Sizzler USA filed for chapter Monday, the newest informal eating chain to fall sufferer to the consequences of the Covid-19 pandemic.
One of many earliest reasonably priced steakhouses, Sizzler USA was a cultural staple for many years. It skilled its heyday within the late 1970s and early ’80s however its chain of largely franchised operations shrank lately.
The corporate stated its franchised places, numbering greater than 90, aren’t affected by the chapter submitting. Sizzler added it plans to maintain the 14 company-owned places working throughout the chapter course of, which is aimed toward renegotiating leases.
Sizzler President Chris Perkins blamed the chapter submitting on momentary restaurant closures as a result of pandemic and landlords’ unwillingness to abate rents regardless of the corporate’s monetary misery.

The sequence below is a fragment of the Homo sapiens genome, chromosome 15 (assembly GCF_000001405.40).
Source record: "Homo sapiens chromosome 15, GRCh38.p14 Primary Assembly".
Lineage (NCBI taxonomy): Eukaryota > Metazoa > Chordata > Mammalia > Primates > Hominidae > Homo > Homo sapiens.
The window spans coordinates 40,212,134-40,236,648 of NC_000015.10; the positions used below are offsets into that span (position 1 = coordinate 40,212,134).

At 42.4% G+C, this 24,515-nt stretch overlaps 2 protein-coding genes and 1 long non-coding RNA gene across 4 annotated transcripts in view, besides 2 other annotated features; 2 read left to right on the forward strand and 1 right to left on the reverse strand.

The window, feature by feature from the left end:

Based in 1958, the Mission Viejo, Calif., firm primarily has places within the western U.S. It later expanded to incorporate seafood and salad bars, chasing newer rivals like Bonanza and Ponderosa steakhouses.
Eating places have been exhausting hit by the coronavirus pandemic, and people with features such as salad bars have been a specific problem for eating chains, which have struggled to draw enterprise below Covid-19 restrictions.
In papers filed within the U.S. Chapter Courtroom for the Northern District of California, Sizzlers estimated each its property and money owed at lower than $10 million.
Monday’s chapter submitting was the second for Sizzler, which sought chapter 11 protection in 1996.
Sizzler USA took its present form in a 2011 administration buyout that acquired the U.S. operations from Australian private-equity firm Pacific Fairness Companions. On the time, the corporate had 178 places within the U.S.
The chapter authorization papers had been signed by Kevin Perkins, who was a part of the administration buyout.
Sheppard, Mullin, Richter & Hampton LLP is advising Sizzler. The chapter case quantity is 20-30748.